Tag Archives: vow renewal planning

Vow Renewal Ceremony Ideas

Photo by Mary R. Vogt

While on vacation, we visited a Polynesian cultural center and learned about traditional Fiji weddings. The customs were complex, but the vows were very simple…the bride and groom promise to never leave one another. That’s it. Wedding vows, from a celtic hand-fasting to an lengthy wedding mass, are essentially saying the same thing. I promise to stay with you.

Recently we printed a vow renewal invitation for customers who chose to publicly renew their vows since they chose a simple civil ceremony years ago. This time they chose a church ceremony to stand up in front of their child, parents, friends and family and repeat their vows. It was a special gift to the bride from the groom to have the ceremony they had wanted. A celebration of love and family followed.

Your plans may include any traditions and ceremonies you wish, and special symbolism and messages unique to your relationship. After years together, this set of vows celebrates your history as a couple, the support and love you have shared and the future together.

Attire for your vow renewal ceremony can be as formal and public as you wish. Your vow renewal could be a private rite… just the two of you holding hands and stating your vows to each other on the beach. A small casual event may include a garden or chapel ceremony officiated by a family member or friend, followed by a luncheon gathering. A formal event may include a larger church service, formal attire, a photographer and a dinner dance. Unlike the traditional first marriage which often caters to the needs of the extended family, the canvas is blank. This event is yours to make it exactly as you wish.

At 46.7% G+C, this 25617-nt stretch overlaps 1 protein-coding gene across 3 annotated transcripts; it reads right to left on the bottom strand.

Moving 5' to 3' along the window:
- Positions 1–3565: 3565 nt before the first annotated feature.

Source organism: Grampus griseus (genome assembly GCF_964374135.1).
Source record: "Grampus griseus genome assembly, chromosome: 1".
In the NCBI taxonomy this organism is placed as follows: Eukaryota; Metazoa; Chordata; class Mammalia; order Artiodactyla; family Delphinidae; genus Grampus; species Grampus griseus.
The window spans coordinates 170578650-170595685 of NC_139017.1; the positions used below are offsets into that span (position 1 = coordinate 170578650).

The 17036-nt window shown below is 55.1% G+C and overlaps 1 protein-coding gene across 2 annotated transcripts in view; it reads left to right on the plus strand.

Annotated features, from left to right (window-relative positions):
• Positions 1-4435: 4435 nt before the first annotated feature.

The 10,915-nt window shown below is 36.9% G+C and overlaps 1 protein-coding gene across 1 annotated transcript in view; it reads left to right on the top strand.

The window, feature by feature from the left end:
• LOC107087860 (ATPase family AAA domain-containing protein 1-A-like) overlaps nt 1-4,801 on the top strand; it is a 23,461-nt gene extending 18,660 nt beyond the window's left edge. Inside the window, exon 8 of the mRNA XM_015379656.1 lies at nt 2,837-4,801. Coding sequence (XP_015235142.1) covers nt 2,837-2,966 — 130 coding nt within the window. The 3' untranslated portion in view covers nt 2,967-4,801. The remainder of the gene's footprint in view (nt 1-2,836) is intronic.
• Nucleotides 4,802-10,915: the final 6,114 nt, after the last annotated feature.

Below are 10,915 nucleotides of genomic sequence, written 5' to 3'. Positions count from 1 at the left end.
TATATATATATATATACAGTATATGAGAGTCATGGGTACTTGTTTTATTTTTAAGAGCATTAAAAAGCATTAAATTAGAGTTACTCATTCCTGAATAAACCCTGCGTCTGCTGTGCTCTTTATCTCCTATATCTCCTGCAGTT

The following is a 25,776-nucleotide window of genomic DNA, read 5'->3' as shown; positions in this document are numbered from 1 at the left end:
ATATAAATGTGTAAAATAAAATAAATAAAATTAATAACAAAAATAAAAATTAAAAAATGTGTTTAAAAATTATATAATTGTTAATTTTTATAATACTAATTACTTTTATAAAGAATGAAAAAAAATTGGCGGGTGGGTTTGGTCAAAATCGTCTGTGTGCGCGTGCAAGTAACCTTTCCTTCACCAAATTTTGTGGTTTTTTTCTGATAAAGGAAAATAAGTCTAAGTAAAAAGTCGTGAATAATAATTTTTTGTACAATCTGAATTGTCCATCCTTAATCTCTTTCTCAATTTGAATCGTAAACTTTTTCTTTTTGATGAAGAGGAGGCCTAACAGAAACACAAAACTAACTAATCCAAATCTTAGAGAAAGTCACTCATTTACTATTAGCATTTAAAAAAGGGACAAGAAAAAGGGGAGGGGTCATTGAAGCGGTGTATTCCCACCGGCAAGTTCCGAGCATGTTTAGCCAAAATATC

Some ideas to include your history and personalities in your ceremony:

  • Write personal messages to each other that include a description of how you have grown together as a couple. These can be included within the vows or used for a toast during the celebration.
  • Include a thank you to the people who mentored or supported your marriage.
  • If you are having a vacation vow renewal, consider some of the local wedding customs to add meaning and color to your service.
  • Incorporate some cultural traditions your ancestors used to celebrate marriages, like a traditional folk dance, costume or music.
  • Make a ceremony of presenting your parents, or other relatives or friends, with a gift in thanks for their support of your marriage.
  • At the start of your ceremony, light a candle for each of your parents, or have your children light them.
  • During the exchange of vows, invite other couples to stand and repeat their vows to each other as well.
  • For the relatives just beginning their adult life, share short stories of how you weathered the good times and the bad, or a brief list of “why I would marry you all over again.”

If you are planning a vow renewal, perhaps to coincide with a milestone wedding anniversary, you may want to read our vow renewal planning article.